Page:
Americans work more than any other country in the industrialized world. We take less vacation, work longer days, and retire later. A 2016 Bloomberg study found that Americans work 25% more hours than Europeans, which equates to 258 fewer hours per year, or about an hour less each weekday. For those looking to coast, Italy is the place–the Italians put in an average of 29% less hours than Americans, proving carbs slow you down.
Americans work the most, but its not because they are fulfilled in their professions. Less than one-third of Americans are happy with their work, half of the workforce is “checked-out,” and 70% of those currently employed are searching for other jobs, according to Mental Health America.
And, as more studies are finding that the mental health of an employee directly correlates to a company’s bottom line, ‘mental health’ days are being looked at with less scrutiny.
Web developer Madalyn Parker bravely attempted to test her company’s understanding of the needs of its employees and sent an honest email to her entire company saying she was taking mental health days to recharge. Her CEO was chill AF about it.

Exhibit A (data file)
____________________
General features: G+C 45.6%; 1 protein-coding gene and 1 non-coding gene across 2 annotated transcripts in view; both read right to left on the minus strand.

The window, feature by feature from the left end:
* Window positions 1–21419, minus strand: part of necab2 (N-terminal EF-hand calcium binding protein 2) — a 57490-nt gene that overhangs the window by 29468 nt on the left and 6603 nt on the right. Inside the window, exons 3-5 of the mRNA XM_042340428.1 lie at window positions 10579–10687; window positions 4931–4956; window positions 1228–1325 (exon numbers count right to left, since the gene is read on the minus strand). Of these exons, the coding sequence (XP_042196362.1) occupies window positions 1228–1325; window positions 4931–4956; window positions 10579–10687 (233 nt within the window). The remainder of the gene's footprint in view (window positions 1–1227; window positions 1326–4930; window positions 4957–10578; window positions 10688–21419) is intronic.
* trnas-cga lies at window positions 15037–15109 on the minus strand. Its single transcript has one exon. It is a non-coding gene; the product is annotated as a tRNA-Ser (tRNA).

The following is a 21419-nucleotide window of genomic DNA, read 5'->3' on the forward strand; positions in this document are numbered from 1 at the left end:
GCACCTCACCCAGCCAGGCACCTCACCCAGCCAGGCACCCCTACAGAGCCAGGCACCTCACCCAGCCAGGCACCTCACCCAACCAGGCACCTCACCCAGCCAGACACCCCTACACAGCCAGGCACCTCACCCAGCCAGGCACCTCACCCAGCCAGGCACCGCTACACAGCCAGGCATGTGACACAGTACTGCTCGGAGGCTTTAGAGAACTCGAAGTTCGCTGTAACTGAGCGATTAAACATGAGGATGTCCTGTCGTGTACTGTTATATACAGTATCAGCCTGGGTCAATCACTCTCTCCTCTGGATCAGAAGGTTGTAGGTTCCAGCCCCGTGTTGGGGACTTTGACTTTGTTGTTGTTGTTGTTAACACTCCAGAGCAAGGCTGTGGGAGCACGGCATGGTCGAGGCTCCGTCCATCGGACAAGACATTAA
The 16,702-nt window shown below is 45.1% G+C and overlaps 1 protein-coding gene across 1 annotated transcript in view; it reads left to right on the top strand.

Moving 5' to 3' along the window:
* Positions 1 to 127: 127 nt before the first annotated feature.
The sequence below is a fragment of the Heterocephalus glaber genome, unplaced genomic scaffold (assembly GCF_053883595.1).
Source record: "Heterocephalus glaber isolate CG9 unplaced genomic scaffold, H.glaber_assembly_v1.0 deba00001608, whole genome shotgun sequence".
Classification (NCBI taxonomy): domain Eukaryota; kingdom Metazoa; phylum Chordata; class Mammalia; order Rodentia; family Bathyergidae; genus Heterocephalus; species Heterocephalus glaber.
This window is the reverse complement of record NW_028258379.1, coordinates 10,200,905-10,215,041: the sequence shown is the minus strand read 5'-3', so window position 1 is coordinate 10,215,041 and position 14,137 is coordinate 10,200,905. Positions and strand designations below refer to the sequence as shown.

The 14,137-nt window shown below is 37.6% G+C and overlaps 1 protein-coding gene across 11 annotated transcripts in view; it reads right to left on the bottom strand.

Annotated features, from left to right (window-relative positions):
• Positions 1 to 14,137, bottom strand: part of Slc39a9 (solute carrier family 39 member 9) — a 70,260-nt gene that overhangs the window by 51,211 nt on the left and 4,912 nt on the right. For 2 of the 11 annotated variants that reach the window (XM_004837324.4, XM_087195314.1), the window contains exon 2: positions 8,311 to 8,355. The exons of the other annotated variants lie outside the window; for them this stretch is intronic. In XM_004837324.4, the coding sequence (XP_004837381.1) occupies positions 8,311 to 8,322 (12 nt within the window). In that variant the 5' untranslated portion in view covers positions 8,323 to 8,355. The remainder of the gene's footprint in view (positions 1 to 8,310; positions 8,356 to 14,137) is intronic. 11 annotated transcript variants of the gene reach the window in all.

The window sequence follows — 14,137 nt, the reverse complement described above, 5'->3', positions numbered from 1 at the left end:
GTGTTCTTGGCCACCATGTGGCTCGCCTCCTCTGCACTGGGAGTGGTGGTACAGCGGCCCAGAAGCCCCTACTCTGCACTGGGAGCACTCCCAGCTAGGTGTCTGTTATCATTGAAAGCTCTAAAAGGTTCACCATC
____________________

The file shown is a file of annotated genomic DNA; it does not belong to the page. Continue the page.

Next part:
Madalyn works for Olark, a live chat platform that enables businesses to talk to customers browsing their website. CEO Ben Congleton elaborated on his response via Medium:
It’s 2017. We are in a knowledge economy. Our jobs require us to execute at peak mental performance. When an athlete is injured they sit on the bench and recover. Let’s get rid of the idea that somehow the brain is different.
I think I may ask BroBible’s managing editor JCamm for a mental health month. Can’t wait for him to tell me to sit on a cactus.
[h/t Some eCards]